August 04, 2011
Teaching Kids to Program Around the WorldTeaching Kids Programming is using social media to scale guerrilla teaching. Here's a bit more about them including their Twitter feed so you can follow along.
March 13, 2011
2011 TED Prize Winner: Changing the World One Photograph at a Time - #TED
Being a passionate photographer myself and having lived and traveled to some of the pockets where JR shot hundreds of images for a 'wish' he had for the world, I couldn't help but be a little more than intrigued by his project which just won the TED Prize last week in Long Beach, CA.
So, who's JR? He is a photographer whose career began when he found a camera in the Paris subway. In his first major project, in 2001 and 2002, JR toured and photographed street art around Europe, tracking the people who communicate their messages to the world on walls. His first large-format postings began appearing on walls in Paris and Rome in 2003. His first book, Carnet de rue par JR, about street artists, appeared in 2005.
In 2006, he launched “Portrait of a Generation,” huge-format portraits of suburban “thugs” from Paris’ notorious banlieues, posted on the walls of the bourgeois districts of Paris. This illegal project became official when Paris City Hall wrapped its own building in his photos.
His wish for the world? I wish for you to stand up for what you care about by participating in a global art project, and together we'll turn the world...INSIDE OUT."
Here's the idea: to participate.create a large-scale participatory art project that transforms messages of personal identity into pieces of artistic work. Everyone will be challenged to use black and white photographic portraits to discover, reveal and share the untold stories and images of people around the world. These digitally uploaded images will be made into posters and sent back to the project’s co-creators for them to exhibit in their own communities.
People can participate as an individual or in a group; posters can be placed anywhere, from a solitary image in an office window to a wall of portraits on an abandoned building or a full stadium. These exhibitions will be documented, archived and viewable virtually. Visit www.insideoutproject.net to participate.
Below is an exhibit of some of his work held at a gallery in Long Beach, the weekend after the TED Conference finished.
In the gallery, which was free to all attendees, you could have your photo taken and within minutes, you were given a larger than yourself piece of paper with your mug shot, replicating what he has been doing in developing countries. It's symbollic of his project and the idea is to plaster your image somewhere to expand his idea and he hopes, to change the world.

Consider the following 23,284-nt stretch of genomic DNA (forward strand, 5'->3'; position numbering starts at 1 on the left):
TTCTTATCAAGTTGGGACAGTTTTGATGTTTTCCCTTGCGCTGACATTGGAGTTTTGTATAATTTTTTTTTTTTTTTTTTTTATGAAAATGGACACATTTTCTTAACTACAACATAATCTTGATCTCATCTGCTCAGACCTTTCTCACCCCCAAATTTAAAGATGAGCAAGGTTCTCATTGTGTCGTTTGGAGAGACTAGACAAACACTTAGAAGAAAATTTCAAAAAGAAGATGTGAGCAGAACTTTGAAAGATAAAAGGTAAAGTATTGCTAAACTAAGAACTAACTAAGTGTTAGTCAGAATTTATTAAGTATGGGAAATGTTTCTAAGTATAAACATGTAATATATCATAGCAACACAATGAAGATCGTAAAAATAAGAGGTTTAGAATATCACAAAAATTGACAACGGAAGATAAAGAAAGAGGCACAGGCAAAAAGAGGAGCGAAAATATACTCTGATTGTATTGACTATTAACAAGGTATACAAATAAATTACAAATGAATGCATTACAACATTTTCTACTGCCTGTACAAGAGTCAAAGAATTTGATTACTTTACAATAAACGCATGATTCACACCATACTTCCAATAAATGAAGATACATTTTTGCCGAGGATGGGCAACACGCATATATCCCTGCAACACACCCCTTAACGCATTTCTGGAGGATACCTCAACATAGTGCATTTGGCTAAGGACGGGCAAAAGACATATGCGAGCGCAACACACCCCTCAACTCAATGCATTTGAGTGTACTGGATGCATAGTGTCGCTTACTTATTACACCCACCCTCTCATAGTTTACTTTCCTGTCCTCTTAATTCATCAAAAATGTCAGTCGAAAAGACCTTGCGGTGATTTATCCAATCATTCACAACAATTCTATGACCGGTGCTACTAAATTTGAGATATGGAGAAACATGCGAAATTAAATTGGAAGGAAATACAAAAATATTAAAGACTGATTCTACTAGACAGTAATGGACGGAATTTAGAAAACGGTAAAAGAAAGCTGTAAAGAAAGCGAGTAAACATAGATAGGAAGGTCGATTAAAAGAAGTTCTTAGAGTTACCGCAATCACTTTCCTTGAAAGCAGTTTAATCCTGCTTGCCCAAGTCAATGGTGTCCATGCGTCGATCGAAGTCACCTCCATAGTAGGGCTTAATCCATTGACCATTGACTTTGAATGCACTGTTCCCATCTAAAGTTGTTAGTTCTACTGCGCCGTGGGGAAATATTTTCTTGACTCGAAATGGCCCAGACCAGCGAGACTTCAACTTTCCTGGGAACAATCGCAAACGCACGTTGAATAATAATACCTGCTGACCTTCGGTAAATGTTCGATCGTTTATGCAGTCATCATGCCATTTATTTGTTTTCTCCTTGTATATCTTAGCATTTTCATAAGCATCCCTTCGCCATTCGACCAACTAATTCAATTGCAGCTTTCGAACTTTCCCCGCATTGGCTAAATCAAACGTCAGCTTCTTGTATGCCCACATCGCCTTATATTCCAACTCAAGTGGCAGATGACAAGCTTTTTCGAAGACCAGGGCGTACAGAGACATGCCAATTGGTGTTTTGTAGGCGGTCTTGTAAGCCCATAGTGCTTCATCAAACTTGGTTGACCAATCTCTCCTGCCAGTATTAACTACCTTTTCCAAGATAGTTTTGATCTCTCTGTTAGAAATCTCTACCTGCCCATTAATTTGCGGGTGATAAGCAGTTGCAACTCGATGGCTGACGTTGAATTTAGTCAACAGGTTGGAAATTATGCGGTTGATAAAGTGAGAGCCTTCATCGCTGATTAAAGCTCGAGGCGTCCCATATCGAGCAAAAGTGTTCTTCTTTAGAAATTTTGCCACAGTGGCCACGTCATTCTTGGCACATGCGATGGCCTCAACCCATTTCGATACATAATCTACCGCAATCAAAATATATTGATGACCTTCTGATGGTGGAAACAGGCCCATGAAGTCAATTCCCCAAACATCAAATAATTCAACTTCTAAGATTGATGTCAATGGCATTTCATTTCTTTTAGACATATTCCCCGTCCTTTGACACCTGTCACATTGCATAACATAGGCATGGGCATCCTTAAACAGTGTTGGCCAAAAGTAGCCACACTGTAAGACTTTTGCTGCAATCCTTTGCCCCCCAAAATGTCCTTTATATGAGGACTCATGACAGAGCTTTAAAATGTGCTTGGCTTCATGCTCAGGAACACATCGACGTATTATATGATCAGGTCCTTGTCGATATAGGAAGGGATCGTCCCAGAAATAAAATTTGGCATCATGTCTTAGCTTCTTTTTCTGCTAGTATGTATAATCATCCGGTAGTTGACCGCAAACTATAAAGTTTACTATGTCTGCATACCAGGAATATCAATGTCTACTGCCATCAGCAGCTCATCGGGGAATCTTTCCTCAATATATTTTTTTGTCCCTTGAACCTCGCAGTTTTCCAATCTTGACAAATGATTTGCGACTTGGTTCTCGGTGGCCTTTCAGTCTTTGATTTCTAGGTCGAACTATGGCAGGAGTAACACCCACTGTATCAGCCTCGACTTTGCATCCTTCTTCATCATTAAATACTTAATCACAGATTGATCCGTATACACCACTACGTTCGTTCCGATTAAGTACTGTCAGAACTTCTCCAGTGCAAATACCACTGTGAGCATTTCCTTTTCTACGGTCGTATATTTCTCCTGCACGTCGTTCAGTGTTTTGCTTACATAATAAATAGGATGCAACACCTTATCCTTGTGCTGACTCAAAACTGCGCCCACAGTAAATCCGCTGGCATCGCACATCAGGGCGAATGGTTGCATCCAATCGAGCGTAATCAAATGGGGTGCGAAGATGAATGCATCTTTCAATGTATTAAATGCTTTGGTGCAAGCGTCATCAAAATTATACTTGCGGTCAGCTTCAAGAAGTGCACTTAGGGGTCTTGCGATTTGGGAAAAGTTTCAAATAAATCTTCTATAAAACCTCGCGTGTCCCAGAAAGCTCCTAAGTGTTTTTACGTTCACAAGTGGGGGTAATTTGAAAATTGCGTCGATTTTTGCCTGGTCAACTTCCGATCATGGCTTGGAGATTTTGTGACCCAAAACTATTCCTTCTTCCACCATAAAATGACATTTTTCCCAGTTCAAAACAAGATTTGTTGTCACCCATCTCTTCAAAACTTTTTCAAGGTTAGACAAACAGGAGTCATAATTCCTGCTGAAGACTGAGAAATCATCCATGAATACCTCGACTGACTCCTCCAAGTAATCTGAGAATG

The TED Prize is designed to leverage the TED community’s exceptional array of talent and resources and is awarded annually to an exceptional individual who receives $100,000 and, much more important, “One Wish to Change the World.”
March 13, 2011 in America The Free, Arts & Creative Stuff, Conference Highlights, Europe, On Africa, On Australia, On China, On East Africa, On Education, On France, On Germany, On Innovation, Photography, South America, United Kingdom, WBTW | Permalink | Comments (0) | TrackBack
February 28, 2011
Enterproid Wins Qualcomm QPrize on DEMO Spring Stage
Matt Marshall talked to Qualcomm on the DEMO Spring stage this morning in a one-on-one chat. He talked about the QPrize competition they've been working to uncover innovative technologies in different regions of the world, including India, China, Europe and the U.S. Qualcomm awards $500,000 in seed financing across the finalists, the winner in each region gets $100K and the winner overall receives an additional $150K.
The QPrize has been so successful that Qualcomm has decided to expand the regions and they've now added Israel and korea and expanded the funding to $750K. The technologies range from clean technology to healthcare and mobile technologies.
After listening to the six finalists from various pockets of the world (North America, Europe, China, India and elsewhere), listen to video below, enterproid was announced as the winner. An app that enables professionals to consolidate work and personal life onto a single device without compromises, tey'll present on the DEMO stage tomorrow.
February 28, 2011 in America The Free, Conference Highlights, Europe, Events, On Australia, On China, On India, On Innovation, On Technology, On the Future, Social Media, Videos, WBTW, Web 2.0 | Permalink | Comments (0) | TrackBack